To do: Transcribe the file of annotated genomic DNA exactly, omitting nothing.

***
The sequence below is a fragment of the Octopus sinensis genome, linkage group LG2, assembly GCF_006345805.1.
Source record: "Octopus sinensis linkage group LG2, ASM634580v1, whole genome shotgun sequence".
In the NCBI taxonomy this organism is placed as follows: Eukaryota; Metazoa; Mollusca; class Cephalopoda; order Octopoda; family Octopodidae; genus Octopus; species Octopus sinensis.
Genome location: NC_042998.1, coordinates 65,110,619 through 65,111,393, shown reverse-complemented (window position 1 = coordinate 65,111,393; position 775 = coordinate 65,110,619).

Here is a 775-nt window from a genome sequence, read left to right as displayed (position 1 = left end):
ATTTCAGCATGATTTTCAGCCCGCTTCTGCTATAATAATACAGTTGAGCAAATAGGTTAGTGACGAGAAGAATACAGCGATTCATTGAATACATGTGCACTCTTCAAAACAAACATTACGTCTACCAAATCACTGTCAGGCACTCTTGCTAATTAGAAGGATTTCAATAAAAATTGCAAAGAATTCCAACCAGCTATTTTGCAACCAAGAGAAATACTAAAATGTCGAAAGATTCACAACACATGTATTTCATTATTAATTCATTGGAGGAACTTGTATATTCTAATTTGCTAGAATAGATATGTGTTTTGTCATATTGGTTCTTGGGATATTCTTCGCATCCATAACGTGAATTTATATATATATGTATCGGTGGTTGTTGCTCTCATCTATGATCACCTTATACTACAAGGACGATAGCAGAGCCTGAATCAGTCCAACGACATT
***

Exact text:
The sequence below is a fragment of the Octopus sinensis genome, linkage group LG2, assembly GCF_006345805.1.
Source record: "Octopus sinensis linkage group LG2, ASM634580v1, whole genome shotgun sequence".
In the NCBI taxonomy this organism is placed as follows: Eukaryota; Metazoa; Mollusca; class Cephalopoda; order Octopoda; family Octopodidae; genus Octopus; species Octopus sinensis.
Genome location: NC_042998.1, coordinates 65,110,619 through 65,111,393, shown reverse-complemented (window position 1 = coordinate 65,111,393; position 775 = coordinate 65,110,619).

Here is a 775-nt window from a genome sequence, read left to right as displayed (position 1 = left end):
ATTTCAGCATGATTTTCAGCCCGCTTCTGCTATAATAATACAGTTGAGCAAATAGGTTAGTGACGAGAAGAATACAGCGATTCATTGAATACATGTGCACTCTTCAAAACAAACATTACGTCTACCAAATCACTGTCAGGCACTCTTGCTAATTAGAAGGATTTCAATAAAAATTGCAAAGAATTCCAACCAGCTATTTTGCAACCAAGAGAAATACTAAAATGTCGAAAGATTCACAACACATGTATTTCATTATTAATTCATTGGAGGAACTTGTATATTCTAATTTGCTAGAATAGATATGTGTTTTGTCATATTGGTTCTTGGGATATTCTTCGCATCCATAACGTGAATTTATATATATATGTATCGGTGGTTGTTGCTCTCATCTATGATCACCTTATACTACAAGGACGATAGCAGAGCCTGAATCAGTCCAACGACATT